Americans have jousted over abortion for decades. Some supporters of abortion rights thought the 1973 Roe vs. Wade Supreme Court decision that permitted legal abortions would end the debate. RIPR political analyst Scott MacKay says they were wrong.
The debate over abortion never went away. It has become a flashpoint in the nation’s culture wars, still a litmus political issue. In Rhode Island, the nation’s most Roman Catholic state, abortion rights and women’s reproductive topics are back again at the Statehouse.
Legislation advanced by Rep. Edie Ajello and Sen. Gayle Goldin, both Providence Democrats, would reshape state law to ensure that abortion remains legal in the Ocean State even if the U.S. Supreme Court overturns the Roe V. Wade standard.
The rhetoric over the topic is up, but abortions are way down. The state Health Department says abortions are down 53 percent over the last decade. In 2007, Rhode Island residents had about 3,700 abortions. Ten years later that number dropped to about 1,700.
Each side in this contentious debate repeats talking points on this big decline. Anti-abortion activists assert that protests and political pressure accounts for the drop. Supporters of abortion rights point to advances in birth control—including IUDs and implants injected under women’s skin -- in avoiding unplanned pregnancies.
For years, there has been a truce of sorts at the Statehouse. Activists on both sides submitted legislation to extend or restrict abortions. But the Democratic leadership has kept these measures from coming to a vote. One reason is that many lawmakers don’t like to publicly take a stand on this fraught issue.
In New England, other culture clashes don’t seem to linger as abortion does. Despite a vigorous lobbying campaign against gay marriage by the hierarchy of the Catholic Church, particularly Bishop Thomas Tobin, that issue has faded. No serious lawmaker is trying to restrict gay marriage. The public has largely accepted it.
Yet some lawmakers who supported same-sex marriage paid a price. House Speaker Nick Mattiello, a Catholic Cranston Democrat, was stripped of a leadership position in his parish over his support for gay marriage.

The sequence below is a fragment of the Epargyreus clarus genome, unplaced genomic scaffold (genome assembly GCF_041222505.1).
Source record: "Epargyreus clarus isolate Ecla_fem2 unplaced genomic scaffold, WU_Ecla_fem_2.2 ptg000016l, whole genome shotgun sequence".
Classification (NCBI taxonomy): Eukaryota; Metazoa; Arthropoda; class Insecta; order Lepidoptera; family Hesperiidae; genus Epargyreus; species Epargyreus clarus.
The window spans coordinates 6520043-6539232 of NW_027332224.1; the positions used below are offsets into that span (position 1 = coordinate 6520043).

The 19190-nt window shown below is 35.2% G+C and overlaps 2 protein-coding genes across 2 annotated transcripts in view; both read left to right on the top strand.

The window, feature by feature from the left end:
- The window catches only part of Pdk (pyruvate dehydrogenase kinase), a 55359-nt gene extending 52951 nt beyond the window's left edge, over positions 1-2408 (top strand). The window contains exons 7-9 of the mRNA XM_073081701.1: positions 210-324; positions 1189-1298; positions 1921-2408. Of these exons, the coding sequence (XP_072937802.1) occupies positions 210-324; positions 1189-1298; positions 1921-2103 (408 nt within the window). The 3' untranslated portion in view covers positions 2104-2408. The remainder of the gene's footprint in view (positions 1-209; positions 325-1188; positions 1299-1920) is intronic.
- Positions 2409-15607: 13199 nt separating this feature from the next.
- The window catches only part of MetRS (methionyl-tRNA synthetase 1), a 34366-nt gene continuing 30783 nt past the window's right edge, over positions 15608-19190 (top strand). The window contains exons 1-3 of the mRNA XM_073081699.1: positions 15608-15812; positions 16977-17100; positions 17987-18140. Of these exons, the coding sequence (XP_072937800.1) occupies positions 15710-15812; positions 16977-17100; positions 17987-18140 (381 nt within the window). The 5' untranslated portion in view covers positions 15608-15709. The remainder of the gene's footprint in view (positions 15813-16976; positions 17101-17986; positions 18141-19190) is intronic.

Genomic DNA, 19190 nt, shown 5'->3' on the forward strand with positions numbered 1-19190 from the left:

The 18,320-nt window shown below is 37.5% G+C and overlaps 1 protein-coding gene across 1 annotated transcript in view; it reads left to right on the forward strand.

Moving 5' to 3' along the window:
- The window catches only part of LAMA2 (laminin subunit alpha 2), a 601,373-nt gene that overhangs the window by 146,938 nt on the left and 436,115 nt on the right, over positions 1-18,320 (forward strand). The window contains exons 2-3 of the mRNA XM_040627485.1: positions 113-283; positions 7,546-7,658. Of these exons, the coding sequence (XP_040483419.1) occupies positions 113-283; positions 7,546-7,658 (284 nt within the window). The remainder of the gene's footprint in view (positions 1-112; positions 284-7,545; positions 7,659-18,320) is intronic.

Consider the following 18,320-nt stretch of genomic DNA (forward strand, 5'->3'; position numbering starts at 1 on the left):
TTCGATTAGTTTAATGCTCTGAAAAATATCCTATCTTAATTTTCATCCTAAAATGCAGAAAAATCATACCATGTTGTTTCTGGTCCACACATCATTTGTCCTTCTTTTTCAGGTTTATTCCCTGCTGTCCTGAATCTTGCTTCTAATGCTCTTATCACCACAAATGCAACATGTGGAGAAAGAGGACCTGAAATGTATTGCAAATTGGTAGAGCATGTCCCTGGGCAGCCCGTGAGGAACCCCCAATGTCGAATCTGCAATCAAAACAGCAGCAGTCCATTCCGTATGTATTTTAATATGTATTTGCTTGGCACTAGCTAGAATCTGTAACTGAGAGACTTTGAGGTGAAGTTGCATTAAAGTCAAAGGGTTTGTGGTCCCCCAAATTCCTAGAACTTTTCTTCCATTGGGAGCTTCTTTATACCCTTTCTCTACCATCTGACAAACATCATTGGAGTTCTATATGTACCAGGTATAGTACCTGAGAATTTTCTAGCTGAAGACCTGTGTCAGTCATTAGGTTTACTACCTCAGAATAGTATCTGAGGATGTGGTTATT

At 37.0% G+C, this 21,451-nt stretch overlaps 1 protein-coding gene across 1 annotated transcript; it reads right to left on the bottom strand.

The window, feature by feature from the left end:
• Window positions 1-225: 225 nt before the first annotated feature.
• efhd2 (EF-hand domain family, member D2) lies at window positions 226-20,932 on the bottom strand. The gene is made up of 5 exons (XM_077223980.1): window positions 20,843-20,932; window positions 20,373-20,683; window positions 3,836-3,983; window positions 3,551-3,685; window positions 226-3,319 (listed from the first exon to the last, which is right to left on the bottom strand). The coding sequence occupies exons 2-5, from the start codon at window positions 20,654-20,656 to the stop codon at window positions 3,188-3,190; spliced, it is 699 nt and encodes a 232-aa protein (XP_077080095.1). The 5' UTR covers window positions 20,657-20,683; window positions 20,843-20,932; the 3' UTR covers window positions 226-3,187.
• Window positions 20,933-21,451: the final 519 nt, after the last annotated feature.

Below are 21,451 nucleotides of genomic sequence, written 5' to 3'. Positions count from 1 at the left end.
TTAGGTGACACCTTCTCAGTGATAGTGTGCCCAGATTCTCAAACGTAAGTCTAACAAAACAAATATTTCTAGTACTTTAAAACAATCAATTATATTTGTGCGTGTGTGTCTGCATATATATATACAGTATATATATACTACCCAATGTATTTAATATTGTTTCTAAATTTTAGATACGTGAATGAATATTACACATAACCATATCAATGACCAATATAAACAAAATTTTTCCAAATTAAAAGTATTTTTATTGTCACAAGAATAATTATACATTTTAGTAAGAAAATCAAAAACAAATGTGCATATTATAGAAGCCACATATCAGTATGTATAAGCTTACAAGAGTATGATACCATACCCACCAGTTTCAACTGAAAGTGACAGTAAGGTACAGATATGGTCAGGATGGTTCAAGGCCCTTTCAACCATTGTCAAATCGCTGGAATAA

Now Mattiello says he doesn’t want a vote on abortion rights because it would be too divisive. But a coalition of women’s rights groups are pushing against the speaker. They say the status quo allows the federal government to chip away at abortion rights.
Representative Ajello says things have changed because President Donald Trump’s administration is aggressively targeting not only abortion rights but a bevy of other regulations that govern contraception and family planning.
This shouldn’t come as a surprise. Trump was very clear in his campaign that he would restrict abortion rights. Since taking office his administration and Republicans in Congress have focused on remaking policies on reproductive health. He has appointed conservative judges to the federal bench, including Supreme Court Justice Neil Gorsuch. The latest move is a proposal to bar clinics financed by the government from referring women for abortions and allowing more employers who cite religious or moral reasons to deny women health insurance coverage for birth control. Trump’s administration is also boosting abstinence-only sex education.
Some of this is aimed at Planned Parenthood, the women’s health provider. Nationally, just three percent of Planned Parenthood’s caseload is admitted for abortions. The Rhode Island figure is about six percent, says a spokesman for the group.
Some deep crimson states in the south are even taking things further than Trump and trying to criminalize the medical procedure. Iowa has approved an abortion ban after six weeks of pregnancy. Arkansas seeks to ban the use of abortion-inducing drugs.
Are we really ready to go down the slippery slope where the government intrudes on the doctor-patient relationship? States have already enacted more than 1,000 anti-abortion laws in the years since Roe V. Wade.
It’s about time Rhode Island lawmakers take a stand on abortion rights. Mattiello should allow a vote on the reproductive rights legislation. Lawmakers were elected to make tough decisions.
The sad element here is that the anti-abortion rights movement will never stop abortion, particularly for women of means. They can travel to places where the procedure is legal. As is usually the case, the burden for the continuing attack on abortion rights will be borne by poor women seeking safe medical treatment.
Scott MacKay’s commentary can be heard every Monday morning at 6:45 and 8:45 and at 5:44 in the afternoon. You can also follow his political commentary and analysis at our “On Politics” blog at RIPR.org